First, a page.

Fall Semester Begins as Students Return for In-Person Learning
Nearly a year and a half after the COVID-19 pandemic necessitated remote learning, students returned to the Columbia Mailman School campus to pursue public health degrees together, in person. The incoming “Centennial Class,” whose studies coincide with celebrations of the School’s first 100 years, comprises more than 800 students—the largest class ever, including a record number of master’s students selected from a record number of applications. They are joined by more than 700 continuing students, most of whom are seeing their classmates in person for the first time.
“You chose the right field and the most important field, and this is the right time, and we have built over the years the right place,” Dean Linda P. Fried said in welcoming remarks that emphasized the necessity of collective action. Dean Fried said the ongoing pandemic provides a stark example of how public health depends on shared goals, as well as a broad understanding of population health as a public good. “Collective action means we’re all in this together. We cannot accomplish [public health solutions] unless we lead together, unless we act together.”
Beginning this fall and continuing next year, the School will be celebrating its centennial with special events, publications, and other opportunities to commemorate 100 years of public health progress. Celebrations officially kick off on September 9. Another series of events offered through the School’s FORWARD initiative will focus on antiracism and public health practice, as well as global and domestic perspectives on the history of racism and white supremacy. Other fall events will focus on the links between climate change and food and healthy longevity.
As in-person learning returns, protocols are in place to protect everyone from COVID-19. Like faculty and staff, students are required to be vaccinated and wear face coverings indoors. The rules are in keeping with University policy, guided by Columbia Mailman School experts, including Dean Fried and Wafaa El-Sadr.
On the first day of Orientation, Dean Fried, Vice Dean for Education Michael Joseph, and Associate Dean for Community and Minority Affairs Bob Fullilove welcomed new students and introduced broad concepts of public health, as well as the School’s commitment to antiracism and community partnership. The next day, students took part in Self, Social, and Global-Awareness, a group exercise that gives participants the knowledge and skills to create an inclusive environment. Later in the week, students participated in faculty lectures on timely topics in public health, such as aging, infectious disease, reproductive health, menstruation, menthol cigarettes, national health policy, spatial inequity, and new research tools to understand race and measure multiple environmental exposures. They also attended mini-seminars with advice on networking and building a resume, opportunities for engagement, self-care, and financial literacy. Orientation, which largely took place online, was organized by the Office of Student Affairs, led by Sandra Bernal Garcia, Dean of Students.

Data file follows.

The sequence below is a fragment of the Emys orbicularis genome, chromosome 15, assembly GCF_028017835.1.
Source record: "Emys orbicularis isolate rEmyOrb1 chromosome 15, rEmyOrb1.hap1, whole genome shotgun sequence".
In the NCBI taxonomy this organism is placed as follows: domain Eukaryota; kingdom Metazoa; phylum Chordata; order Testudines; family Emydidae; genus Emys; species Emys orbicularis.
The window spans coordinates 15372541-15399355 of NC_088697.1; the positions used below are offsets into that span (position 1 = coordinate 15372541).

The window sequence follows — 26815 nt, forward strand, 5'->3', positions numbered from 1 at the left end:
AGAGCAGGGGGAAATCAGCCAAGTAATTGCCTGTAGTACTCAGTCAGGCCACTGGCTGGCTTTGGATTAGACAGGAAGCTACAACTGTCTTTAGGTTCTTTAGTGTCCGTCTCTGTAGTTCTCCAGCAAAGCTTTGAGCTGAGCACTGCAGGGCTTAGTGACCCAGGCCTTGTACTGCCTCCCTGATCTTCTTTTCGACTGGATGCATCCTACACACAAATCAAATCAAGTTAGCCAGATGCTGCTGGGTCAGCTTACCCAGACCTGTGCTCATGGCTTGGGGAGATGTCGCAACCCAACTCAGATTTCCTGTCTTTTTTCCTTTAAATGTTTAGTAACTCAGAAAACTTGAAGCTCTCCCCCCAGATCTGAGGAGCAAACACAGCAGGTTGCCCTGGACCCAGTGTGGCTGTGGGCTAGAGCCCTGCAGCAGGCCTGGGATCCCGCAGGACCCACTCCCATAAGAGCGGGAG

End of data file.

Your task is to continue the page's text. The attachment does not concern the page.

The incoming class comprises students from 42 states and 43 countries, and they bring diverse backgrounds, interests, and aspirations. Many choose to pursue a public health career based on their experience of the pandemic.
A native of Yonkers, New York, Juan Cambeiro, brings expertise in quantitative forecasting of COVID-19. Recently, he won first place in a coronavirus forecasting challenge. As an undergraduate, he participated in the BEST (Biostatistics Epidemiology Summer Training) program, an experience that left a “profoundly favorable” impression of Columbia Mailman. While he has only just started work toward an MPH in epidemiology, Cambeiro already has his sights on an eventual PhD and a career in forecasting infectious diseases with pandemic potential. “The COVID-19 pandemic was absolutely a factor in choosing to pursue a public health degree since it has demonstrated the importance of public health in safeguarding humanity’s future,” he says.